The simple fact of climate change and what is necessary to avoid it is reason enough for Norway to halt all new exploration globally right now, and why not start by walking away from the Great Australian Bight.
Individual drops of water make an ocean
Supposedly there is 1,260,000,000,000,000,000,000 liters of water on our planet, only about 2% of which is freshwater, and only a fraction of this is the stuff we rehydrate with. I googled it, ergo, it’s true. Individually, a single drop of this water is nothing more than an inconvenience as you walk down the street on a cloudy day, or a slight sting in the eyes if the wind is howling offshore. But collectively, these individual drops make the oceans we cherish and which today, many of us are fighting to protect.
The Fight for the Bight is a local issue some say. They point to jobs that are needed to keep local economies alive (while disregarding the value of healthy environments to local communities); they say that it is the Australian government that ultimately decides who can drill and where (which is true, but not the whole truth); others say that this is an issue that transcends all that, when the planetary impacts are considered while staring into the eyes of a new-born child.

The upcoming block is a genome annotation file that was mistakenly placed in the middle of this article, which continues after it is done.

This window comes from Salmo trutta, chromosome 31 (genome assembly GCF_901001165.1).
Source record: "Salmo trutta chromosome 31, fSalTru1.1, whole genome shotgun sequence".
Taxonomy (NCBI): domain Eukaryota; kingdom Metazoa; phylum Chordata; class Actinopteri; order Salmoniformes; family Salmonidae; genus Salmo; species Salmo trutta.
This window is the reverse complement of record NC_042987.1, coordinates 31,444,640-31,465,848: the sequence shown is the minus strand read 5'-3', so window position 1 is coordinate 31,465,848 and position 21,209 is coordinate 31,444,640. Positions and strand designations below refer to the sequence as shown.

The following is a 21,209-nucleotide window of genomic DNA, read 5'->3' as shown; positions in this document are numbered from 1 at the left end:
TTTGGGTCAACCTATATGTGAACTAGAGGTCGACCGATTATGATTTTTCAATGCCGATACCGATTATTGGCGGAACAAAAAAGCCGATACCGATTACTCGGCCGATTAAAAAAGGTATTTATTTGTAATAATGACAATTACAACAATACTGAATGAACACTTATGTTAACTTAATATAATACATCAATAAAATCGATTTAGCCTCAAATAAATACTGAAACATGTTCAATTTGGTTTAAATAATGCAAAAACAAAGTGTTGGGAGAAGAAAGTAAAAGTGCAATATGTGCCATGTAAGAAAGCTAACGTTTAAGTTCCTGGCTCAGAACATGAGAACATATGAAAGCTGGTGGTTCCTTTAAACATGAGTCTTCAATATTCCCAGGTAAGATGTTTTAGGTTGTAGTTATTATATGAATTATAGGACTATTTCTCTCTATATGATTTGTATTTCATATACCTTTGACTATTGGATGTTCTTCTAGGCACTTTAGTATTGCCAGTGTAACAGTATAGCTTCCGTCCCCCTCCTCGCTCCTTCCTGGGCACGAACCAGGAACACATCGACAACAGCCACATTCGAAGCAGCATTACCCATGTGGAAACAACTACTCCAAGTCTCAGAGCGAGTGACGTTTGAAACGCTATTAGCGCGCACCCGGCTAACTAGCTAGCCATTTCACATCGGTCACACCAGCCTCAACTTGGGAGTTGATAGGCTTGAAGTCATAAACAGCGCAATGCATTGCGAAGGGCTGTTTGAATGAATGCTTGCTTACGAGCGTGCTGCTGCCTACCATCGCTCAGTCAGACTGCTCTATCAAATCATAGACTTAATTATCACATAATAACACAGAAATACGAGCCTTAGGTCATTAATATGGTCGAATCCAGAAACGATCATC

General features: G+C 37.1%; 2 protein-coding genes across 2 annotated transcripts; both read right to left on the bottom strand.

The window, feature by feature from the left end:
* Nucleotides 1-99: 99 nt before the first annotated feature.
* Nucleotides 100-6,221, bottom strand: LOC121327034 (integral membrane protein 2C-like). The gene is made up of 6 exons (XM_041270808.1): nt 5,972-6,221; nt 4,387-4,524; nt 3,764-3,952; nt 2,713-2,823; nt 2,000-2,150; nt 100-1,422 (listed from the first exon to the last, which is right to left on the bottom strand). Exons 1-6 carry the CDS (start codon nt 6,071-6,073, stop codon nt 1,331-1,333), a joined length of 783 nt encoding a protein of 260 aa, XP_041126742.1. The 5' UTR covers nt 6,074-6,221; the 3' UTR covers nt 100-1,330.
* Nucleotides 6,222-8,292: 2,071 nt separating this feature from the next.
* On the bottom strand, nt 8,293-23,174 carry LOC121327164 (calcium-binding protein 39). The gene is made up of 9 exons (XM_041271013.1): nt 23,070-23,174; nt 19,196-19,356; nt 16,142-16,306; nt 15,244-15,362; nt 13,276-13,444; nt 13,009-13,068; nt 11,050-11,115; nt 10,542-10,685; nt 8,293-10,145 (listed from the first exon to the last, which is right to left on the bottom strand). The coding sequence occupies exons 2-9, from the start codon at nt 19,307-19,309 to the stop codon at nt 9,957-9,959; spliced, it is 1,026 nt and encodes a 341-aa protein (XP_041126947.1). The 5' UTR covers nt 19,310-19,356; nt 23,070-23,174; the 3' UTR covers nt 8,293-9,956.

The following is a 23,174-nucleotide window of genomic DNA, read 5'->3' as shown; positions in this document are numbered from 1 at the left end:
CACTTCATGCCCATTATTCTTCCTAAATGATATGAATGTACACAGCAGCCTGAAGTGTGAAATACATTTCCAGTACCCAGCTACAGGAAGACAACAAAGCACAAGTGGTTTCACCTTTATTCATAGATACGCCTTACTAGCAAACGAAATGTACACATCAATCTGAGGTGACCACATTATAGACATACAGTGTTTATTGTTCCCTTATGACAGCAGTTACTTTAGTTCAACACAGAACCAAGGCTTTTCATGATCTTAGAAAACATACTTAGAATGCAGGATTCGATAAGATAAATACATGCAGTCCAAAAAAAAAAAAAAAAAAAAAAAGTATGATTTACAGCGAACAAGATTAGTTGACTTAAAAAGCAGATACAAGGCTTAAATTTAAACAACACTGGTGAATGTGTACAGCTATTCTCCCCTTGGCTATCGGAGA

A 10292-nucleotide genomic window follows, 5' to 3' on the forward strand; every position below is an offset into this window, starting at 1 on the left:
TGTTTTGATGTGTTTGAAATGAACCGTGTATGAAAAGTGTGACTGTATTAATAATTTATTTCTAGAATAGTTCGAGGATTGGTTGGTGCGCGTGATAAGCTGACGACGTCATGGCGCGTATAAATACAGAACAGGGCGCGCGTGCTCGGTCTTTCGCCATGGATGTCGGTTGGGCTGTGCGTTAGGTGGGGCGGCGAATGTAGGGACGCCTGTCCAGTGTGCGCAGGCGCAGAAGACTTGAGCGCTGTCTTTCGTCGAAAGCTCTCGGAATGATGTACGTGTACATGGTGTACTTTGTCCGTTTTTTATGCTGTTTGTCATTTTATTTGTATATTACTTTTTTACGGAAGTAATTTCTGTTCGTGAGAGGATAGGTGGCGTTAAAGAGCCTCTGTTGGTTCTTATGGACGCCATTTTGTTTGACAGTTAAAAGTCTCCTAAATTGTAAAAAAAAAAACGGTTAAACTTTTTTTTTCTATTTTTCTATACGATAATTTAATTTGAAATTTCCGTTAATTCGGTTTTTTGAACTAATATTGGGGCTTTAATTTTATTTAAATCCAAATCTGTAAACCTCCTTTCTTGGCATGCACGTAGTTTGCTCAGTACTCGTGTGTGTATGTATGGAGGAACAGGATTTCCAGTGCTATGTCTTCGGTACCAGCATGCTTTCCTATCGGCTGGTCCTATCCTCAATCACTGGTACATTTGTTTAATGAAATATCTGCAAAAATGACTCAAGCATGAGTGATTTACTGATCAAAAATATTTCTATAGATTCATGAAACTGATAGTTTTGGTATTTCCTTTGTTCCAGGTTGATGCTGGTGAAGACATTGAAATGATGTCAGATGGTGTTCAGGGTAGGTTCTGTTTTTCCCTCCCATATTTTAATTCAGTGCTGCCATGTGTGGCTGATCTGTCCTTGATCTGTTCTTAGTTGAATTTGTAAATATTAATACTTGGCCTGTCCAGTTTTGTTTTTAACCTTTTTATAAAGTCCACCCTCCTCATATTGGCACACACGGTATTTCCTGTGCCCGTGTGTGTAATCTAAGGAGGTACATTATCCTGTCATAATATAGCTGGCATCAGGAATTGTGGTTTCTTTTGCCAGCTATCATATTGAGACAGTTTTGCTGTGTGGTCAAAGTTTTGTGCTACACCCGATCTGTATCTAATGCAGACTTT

Maybe it’s because I no longer call Australia (my only) home, but for me it is the last point – the Fight for the Bight is right because the world cannot sustain any new drilling for oil if we have a hope of dealing with climate change. I understand local places and their meaning to local people, but for me, this fight is much bigger.
The question is: do we want to doom future generations to a life of struggle on our watch? Most people will answer ‘no’ and will feel a little paralyzed about what to do about it.
What’s next for the fight against Equinor
Right now, there is a delegation of concerned Aussies arriving in Norway to bring their concerns to Equinor’s AGM on Wednesday next week.
Before that there will be a paddle out protest on Sunday in Oslo which you can learn more about here.
On Tuesday evening Ziggy Alberts will be playing a gig in Oslo and will also be raising awareness about the issue and having Heath Joske say a few things too.
On Wednesday, while the suits are inside yawning through the AGM (the juicy bits will come when the delegation takes the stage and starts demanding some answers) many of us will be outside protesting, singing (Ziggy Alberts is joining) and raising respectable hell.
After the AGM there will be a catch up and screening of Nevertown nearby in Stavanger (more info here).
Likes drops of water, individually we don’t have much power in the face of such a large threat, but collectively, we can do so much.
See you in Oslo whoever can make it.